A senior Coalition MP has called for the GST to be extended apply to fresh food.
Queensland senator Ian Macdonald has argued the goods and services tax should be reformed to include essentials such as fresh food.
Since the GST was introduced in 1999 fresh food, health and education have been exempt.
But federal cuts to state health and education funding have raised debate about a hike in the GST which bring extra revenue for the states.
The Abbott government has been accused of blackmailing premiers and chief ministers into lobbying for a change.
Coalition members have questioned the government’s pre-budget strategy as the party was hit with voter anger.
”I will never support an increase in the GST but I think we should extend it to what we originally proposed prior to the 1998 election,” Mr McDonald said.
”I could also support states having a smidgen of income tax; if we want them to run schools and education that seems fair.”
The Grattan Institute estimated last year that, though politically unpopular, broadening the base of the GST to include food, health and education would raise an extra $15 billion.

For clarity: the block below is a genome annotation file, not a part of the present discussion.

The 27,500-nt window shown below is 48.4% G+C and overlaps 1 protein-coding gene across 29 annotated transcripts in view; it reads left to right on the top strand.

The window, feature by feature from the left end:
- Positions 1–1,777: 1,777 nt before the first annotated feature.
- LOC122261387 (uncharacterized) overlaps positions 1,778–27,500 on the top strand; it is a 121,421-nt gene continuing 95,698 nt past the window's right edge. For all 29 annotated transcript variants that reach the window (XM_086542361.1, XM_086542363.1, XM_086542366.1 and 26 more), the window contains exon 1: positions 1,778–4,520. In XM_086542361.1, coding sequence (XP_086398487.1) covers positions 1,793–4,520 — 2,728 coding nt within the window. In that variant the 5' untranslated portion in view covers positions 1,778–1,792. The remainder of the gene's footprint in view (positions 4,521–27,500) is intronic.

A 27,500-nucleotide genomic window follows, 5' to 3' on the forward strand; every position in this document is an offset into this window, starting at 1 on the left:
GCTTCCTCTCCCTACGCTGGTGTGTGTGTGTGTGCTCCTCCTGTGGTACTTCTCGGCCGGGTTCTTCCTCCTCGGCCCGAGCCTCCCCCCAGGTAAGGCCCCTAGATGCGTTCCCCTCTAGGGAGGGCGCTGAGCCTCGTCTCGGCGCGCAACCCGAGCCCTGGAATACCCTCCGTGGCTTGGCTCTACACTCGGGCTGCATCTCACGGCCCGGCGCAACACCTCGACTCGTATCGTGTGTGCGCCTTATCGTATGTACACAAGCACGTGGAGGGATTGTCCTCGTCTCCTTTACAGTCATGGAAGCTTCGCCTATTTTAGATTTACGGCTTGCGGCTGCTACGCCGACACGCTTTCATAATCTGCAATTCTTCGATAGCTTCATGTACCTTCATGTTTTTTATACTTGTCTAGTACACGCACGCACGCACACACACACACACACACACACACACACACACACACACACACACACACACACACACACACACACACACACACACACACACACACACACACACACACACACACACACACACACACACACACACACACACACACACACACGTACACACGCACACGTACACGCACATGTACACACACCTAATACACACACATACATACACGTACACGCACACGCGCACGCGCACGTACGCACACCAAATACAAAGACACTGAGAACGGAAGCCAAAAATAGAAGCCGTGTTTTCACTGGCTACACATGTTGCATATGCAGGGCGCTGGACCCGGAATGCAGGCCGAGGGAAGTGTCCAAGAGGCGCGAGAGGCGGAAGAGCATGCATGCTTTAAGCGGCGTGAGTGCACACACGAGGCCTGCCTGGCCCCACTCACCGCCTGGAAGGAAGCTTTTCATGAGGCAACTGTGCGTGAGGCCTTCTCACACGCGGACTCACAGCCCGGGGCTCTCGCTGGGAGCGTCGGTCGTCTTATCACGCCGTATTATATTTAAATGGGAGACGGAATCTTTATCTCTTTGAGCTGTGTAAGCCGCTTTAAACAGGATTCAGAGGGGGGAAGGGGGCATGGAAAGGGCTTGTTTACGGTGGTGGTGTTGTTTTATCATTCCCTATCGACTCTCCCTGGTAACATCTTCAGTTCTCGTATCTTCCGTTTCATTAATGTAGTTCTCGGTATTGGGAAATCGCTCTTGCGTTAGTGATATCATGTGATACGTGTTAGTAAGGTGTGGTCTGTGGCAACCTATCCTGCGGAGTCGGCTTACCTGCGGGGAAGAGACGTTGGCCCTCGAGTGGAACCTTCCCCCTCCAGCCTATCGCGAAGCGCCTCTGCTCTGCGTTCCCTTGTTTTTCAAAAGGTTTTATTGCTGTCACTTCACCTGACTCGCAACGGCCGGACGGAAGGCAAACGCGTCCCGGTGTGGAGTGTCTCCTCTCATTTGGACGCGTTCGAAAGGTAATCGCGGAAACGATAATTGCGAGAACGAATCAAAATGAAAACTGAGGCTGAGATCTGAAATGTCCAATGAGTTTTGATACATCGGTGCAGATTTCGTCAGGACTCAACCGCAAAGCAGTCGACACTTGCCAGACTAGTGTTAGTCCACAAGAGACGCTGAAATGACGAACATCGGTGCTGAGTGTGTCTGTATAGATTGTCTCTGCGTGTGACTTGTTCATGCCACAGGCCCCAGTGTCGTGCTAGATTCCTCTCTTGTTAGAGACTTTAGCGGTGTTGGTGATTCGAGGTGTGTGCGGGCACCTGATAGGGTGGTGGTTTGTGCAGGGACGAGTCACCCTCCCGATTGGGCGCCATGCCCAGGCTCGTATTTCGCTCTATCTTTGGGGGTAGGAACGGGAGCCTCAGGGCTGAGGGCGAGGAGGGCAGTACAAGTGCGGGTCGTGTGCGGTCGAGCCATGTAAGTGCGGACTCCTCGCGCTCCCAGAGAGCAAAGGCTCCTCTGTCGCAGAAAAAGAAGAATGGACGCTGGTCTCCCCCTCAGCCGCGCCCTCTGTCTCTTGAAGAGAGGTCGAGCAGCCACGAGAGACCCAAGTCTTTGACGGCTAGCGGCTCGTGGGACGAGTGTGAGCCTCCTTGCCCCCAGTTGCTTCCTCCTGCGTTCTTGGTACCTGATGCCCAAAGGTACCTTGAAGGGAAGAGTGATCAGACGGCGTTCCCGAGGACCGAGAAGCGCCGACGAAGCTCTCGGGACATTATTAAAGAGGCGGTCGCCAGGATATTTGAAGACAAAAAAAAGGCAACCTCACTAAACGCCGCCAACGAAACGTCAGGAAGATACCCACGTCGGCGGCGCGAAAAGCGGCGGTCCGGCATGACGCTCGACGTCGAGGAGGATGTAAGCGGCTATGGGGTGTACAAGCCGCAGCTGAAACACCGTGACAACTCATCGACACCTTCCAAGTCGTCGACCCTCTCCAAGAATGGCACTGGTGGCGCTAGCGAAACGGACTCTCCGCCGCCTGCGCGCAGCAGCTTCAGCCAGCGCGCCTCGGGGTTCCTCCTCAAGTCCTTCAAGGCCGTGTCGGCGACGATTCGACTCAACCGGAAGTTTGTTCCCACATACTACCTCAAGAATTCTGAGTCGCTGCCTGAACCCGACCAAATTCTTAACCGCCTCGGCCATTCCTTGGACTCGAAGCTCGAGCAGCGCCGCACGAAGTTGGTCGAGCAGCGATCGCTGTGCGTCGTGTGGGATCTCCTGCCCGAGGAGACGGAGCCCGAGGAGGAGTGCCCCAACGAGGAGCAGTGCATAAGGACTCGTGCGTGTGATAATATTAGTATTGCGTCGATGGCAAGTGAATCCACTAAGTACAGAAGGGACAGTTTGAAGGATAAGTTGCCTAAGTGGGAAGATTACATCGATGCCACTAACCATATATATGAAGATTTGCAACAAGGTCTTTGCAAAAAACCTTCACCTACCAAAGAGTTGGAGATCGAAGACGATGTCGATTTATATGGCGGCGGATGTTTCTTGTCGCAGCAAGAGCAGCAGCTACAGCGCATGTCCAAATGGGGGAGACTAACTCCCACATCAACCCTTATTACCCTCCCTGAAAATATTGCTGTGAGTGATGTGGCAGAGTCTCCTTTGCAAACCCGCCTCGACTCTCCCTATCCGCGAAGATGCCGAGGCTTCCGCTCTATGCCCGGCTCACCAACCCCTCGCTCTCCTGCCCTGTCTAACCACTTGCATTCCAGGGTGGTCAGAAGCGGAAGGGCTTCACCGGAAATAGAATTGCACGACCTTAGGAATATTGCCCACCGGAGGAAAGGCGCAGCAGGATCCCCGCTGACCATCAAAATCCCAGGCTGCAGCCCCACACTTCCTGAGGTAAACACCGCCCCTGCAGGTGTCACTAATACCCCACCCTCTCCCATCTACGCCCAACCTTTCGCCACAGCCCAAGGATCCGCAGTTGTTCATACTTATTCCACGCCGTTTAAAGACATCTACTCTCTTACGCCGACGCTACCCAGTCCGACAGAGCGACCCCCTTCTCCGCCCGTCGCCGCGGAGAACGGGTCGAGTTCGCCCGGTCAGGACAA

Mr McDonald’s calls come as former Victorian Premier John Brumby urged state and territory leaders to make a “courageous” push for a hike in the GST.
Mr Brumby, who chairs the soon-to-be-abolished COAG Reform Council, said GST reform was inevitable and “looks more and more like the best option that we’ve got”.
“The real debate is about the nature of the increase,” he said in a speech at Melbourne University last night.
“Is it base? Is it rate? Is it both?”
Compensation for low income earners and pensioners also needed to be considered, he said.
Mr Brumby admitted that lobbying for a GST hike would be a “courageous” and “difficult” decision for premiers to make.
“If I was a state premier I think I’d be putting up my hand to say `I’ll have the GST, thank you very much’,” he said.
Liberal backbencher Angus Taylor has also challenged premiers and chief ministers to argue for a GST hike, if they want to make up the $80 billion lost in health and education funding.
“It’s going to require a significant increase in the GST to deliver that – maybe three, four, five per cent,” Mr Taylor said.